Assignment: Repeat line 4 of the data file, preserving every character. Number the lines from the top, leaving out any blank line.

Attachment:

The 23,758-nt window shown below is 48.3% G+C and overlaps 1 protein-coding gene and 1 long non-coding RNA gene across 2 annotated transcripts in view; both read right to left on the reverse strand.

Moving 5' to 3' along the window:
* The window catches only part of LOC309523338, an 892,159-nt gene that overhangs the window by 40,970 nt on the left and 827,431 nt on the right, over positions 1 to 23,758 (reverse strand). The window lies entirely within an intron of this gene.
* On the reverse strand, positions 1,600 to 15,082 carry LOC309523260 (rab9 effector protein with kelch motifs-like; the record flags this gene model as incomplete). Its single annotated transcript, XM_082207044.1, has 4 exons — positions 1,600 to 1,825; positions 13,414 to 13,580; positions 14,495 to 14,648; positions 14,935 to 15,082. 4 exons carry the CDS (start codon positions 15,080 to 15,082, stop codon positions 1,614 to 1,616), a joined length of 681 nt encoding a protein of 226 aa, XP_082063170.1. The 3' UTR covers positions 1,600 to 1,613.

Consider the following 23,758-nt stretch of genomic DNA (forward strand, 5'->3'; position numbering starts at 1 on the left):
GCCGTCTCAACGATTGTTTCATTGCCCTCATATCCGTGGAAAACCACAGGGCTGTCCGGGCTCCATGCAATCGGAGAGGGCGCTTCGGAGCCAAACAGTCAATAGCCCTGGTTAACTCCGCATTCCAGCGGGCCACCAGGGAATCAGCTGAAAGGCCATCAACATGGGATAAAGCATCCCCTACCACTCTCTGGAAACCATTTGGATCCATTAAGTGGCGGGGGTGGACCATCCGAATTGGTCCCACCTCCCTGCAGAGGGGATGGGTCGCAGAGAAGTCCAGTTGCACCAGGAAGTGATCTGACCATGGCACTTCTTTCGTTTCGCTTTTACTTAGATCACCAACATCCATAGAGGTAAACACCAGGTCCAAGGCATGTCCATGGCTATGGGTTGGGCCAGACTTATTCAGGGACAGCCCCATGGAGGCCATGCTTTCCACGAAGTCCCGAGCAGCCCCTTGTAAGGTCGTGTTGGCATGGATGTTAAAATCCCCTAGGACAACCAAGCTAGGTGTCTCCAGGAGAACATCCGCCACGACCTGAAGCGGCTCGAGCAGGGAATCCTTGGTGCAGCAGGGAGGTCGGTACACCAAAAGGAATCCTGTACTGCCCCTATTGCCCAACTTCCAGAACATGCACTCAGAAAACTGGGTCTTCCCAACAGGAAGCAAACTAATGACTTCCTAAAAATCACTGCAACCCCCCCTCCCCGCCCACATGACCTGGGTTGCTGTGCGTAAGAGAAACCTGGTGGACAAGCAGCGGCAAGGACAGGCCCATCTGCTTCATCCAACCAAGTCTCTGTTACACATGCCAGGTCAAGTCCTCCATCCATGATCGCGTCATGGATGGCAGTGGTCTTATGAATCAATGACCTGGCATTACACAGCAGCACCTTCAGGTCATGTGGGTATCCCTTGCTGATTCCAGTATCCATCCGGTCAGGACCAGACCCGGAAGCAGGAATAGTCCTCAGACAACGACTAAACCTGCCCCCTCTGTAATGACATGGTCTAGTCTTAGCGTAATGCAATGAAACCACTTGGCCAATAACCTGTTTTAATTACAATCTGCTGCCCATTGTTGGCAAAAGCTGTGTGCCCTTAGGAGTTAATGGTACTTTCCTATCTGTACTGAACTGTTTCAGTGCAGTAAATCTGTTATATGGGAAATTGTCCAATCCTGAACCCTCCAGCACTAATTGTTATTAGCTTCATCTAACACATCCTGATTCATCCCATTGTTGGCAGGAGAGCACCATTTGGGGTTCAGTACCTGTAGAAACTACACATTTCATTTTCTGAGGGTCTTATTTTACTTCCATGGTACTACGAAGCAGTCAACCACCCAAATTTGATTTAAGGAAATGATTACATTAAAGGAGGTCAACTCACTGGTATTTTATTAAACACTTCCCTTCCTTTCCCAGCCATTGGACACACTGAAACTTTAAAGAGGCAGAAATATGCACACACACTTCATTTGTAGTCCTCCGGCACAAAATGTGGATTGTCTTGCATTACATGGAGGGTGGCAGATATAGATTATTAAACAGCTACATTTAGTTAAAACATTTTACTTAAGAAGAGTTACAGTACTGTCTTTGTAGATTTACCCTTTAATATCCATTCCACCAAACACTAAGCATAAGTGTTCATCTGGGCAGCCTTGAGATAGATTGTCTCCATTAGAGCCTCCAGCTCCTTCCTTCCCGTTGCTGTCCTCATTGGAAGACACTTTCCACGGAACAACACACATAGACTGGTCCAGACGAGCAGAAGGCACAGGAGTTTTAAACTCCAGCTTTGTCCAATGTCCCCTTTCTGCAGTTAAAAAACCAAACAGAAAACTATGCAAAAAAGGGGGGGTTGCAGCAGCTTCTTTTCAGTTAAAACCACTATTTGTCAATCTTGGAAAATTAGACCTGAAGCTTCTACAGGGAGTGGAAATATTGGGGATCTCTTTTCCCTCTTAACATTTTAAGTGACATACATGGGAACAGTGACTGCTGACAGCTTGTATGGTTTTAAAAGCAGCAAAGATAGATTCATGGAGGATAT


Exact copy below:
* On the reverse strand, positions 1,600 to 15,082 carry LOC309523260 (rab9 effector protein with kelch motifs-like; the record flags this gene model as incomplete). Its single annotated transcript, XM_082207044.1, has 4 exons — positions 1,600 to 1,825; positions 13,414 to 13,580; positions 14,495 to 14,648; positions 14,935 to 15,082. 4 exons carry the CDS (start codon positions 15,080 to 15,082, stop codon positions 1,614 to 1,616), a joined length of 681 nt encoding a protein of 226 aa, XP_082063170.1. The 3' UTR covers positions 1,600 to 1,613.